byists, it would find out for itself what was
the real different ial of cost of production, and
with that differential established the work of
Congress In laying duties according to a given
theory would become easy.
Mr. Depew has not kept pace with the Senate
Finance Committee, for that body gave op
some time ago the idea of creating a minor
Tariff l>oard. and in its substitute for the maxi
mum-minimum section of the Payne tariff bill
authorized the President to appoint a compe
tent commission, with ample authority, In no
way restricting his choice to the beads of gov
ernment bureaus. In dropping the sort of hos
tility to the tariff •commission plan expressed
in Mr. Depew's speech the Finance Committee
showed its onen-mlndedness and disposition to
yield to a widespread and well founded public
demand. As our Washington dispatches of yes
terday Indicated, the tariff commission feature
of the Aldrieh bill is now recognized is Its moat
significant contribution to progressive tariff
legislation. Mr. Aldrich's leadership in the Sen
ate has always }»een distinguished by ability
to see when a .concession should be made, and
we do not doubt thai in many other particulars
he will seek to meet the criticism aimed nt the
increases in duties made on articles which the
House of Representatives held could be nd
mitted at lower rates without prejudice to
American Industry.
With conditions as they are. and tfte old par
tisan alignments on the tariff issue gone, it
must be remembered that the question at issue
in the Senate is not one between protectionists
and anti-protectionists, but one between two
sets of protectionists differing as to the (acts
which govern In applying a definite protective
rule. Mr. Depew was laying ghosts to some
extent when be argued yesterday In favor of
protection as such. His speech as a whole was
interesting, and with its frank assertion of the
soundness of the protective principle we
heartily sympathize, but it dealt only inci
dentally with the real problem before the
The Shah's vacillation and delay are bearing i
their accustomed if not inevitable fruits. ]]••
lias, we are told, at last restored the constitu- '
tion and ordered the reassembling if parliament,
if since the making of that announcement he |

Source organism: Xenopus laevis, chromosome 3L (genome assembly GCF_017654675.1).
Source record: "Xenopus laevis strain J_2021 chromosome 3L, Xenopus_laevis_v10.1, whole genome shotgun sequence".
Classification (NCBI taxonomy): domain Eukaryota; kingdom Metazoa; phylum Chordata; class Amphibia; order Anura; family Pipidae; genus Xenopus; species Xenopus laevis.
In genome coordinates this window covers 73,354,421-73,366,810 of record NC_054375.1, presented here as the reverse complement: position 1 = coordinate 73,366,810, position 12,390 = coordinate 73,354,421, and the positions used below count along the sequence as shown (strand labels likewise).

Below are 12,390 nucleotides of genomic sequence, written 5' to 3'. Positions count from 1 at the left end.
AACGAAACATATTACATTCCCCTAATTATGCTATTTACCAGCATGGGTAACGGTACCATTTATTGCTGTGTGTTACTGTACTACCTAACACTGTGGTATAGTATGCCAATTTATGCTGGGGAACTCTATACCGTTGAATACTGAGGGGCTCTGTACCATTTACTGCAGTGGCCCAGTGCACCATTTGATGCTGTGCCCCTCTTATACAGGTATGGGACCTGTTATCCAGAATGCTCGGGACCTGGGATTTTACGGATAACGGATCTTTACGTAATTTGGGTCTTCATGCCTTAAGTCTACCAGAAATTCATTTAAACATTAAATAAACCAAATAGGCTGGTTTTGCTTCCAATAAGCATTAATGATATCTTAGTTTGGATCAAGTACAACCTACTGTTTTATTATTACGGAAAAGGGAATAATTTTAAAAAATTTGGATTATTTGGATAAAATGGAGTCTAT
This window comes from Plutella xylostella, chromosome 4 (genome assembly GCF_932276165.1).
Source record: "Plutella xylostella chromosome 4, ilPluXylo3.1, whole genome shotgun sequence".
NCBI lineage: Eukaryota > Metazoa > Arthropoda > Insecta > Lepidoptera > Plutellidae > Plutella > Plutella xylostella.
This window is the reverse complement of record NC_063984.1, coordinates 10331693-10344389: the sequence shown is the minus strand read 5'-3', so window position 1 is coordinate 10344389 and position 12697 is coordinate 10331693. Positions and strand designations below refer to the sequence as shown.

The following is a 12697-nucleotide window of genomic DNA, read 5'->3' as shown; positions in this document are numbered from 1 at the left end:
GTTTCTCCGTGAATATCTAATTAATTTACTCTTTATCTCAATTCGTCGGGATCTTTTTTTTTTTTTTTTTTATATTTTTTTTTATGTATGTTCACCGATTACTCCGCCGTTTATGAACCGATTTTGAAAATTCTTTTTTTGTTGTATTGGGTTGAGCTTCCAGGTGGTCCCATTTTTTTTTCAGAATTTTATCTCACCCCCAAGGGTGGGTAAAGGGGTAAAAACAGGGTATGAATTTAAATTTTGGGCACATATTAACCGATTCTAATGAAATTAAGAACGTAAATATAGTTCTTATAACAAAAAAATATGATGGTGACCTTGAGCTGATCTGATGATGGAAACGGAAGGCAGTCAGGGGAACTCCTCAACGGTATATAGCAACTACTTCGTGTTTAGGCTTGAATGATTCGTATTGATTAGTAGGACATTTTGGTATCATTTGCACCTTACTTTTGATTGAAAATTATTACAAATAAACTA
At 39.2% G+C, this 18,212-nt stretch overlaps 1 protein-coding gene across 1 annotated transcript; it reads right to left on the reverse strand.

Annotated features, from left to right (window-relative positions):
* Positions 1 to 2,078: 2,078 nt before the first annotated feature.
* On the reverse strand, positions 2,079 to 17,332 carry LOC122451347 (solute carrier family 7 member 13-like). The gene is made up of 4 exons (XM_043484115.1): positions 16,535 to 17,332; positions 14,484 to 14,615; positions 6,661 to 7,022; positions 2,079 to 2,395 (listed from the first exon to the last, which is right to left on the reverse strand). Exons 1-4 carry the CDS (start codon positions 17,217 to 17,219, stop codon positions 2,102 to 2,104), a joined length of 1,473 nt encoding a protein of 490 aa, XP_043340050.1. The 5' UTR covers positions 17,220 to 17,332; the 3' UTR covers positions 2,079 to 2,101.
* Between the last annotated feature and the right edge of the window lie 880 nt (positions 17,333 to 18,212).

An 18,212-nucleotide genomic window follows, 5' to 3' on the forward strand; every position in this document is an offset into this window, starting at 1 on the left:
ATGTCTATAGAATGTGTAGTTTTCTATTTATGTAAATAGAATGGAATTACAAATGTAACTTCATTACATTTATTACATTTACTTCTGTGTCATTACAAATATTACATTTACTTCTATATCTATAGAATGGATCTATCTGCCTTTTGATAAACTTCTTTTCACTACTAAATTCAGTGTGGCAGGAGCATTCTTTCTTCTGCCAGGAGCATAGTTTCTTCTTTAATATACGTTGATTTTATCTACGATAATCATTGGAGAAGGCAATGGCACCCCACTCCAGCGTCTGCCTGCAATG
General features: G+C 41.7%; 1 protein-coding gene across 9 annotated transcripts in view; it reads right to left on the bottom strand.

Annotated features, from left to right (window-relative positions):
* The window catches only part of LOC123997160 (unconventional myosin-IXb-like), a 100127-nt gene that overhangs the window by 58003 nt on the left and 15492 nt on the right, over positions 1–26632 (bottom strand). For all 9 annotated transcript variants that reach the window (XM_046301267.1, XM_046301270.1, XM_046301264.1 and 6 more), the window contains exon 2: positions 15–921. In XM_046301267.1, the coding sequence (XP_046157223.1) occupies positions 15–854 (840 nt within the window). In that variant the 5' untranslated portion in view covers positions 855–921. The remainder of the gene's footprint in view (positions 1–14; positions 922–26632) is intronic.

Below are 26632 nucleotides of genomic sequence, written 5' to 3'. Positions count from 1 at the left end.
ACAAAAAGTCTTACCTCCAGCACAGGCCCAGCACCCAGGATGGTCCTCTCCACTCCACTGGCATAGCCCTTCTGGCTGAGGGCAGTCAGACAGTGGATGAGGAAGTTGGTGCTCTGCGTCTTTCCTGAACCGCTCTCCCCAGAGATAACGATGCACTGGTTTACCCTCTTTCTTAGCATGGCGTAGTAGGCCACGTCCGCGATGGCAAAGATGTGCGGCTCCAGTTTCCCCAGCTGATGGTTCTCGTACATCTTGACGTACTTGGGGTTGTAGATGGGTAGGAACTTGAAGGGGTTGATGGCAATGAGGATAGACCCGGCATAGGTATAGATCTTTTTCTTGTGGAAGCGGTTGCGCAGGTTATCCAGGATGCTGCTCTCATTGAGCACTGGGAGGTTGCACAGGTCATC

has not again reversed himself, as he is capable |
of doing overnight. Bat the deed was delayed j
too long. It now commands no gratitude nor
confidence. It doe? not halt the progress of re
bellion. lii ail parts of the empire the National- !
Ist movement continues and Increases, if at one !
point it is suppressed or checked by the imperial
arms. It breaks out elsewhere with added vio
leswe. ai the present time there is not ■ prov
ince and scarcer/ a district from the Caspian to !
the Gulf arnica is not more or less disturbed by i
Civil war. :
Of course, soco •■) sum*, of affairs cannot con
ttatM indefinite!.!. or cannot be permitted to do
ao. If the Persian government is net «b!e to
suppress Imamrrectioa and re-establish order, and
if the revolutionists are not able to overthrow
the old government and establish a new ore in
Its place, then a condition will be presented in
which other powers will have a risrht and, in
deed, a duty to intervene. As was truly said a
dozen years ago in the case of Cuba, regard fur
the sovereignty of Persia will be surpassed by
the obligation« of humanity. Already, with the
cordial approval of the world, Russia has sent
troops across Hie border for the relief of Tabriz,
and is now reported to he sending more for the
protection of I"runiin!i a city which, as the re
puted birthplace of Zoroaster, should be es
teemed tli.' most sacred «p<>! In all Persia.
Now, the original Intent of this intervention
and of (=.:• h others as may be made is not per
manent- conquest or occupation, but merely tem
porary relief and aid In the restoration of order
and efficient government. But the great peril
which threatens the remnant of the ancient em
pire is that its internal affairs will become too
chaotic for rehabilitation, and that thus a more
or less general and permanent foreign occupa
tion will be necessary. There comes a time when
no force of horses and men can replace Humpty
iMimpty upon the wall. If Russia and Great
Britain, intervening for the sake of humanity,
find no government left which is worthy of
being confirmed in its place, there will be noth
ing to do but to create a new government, and
that would be their own.
It was on the pretext that such domestic de
moralization existed that Poland was parti
tioned. It was because such demoralization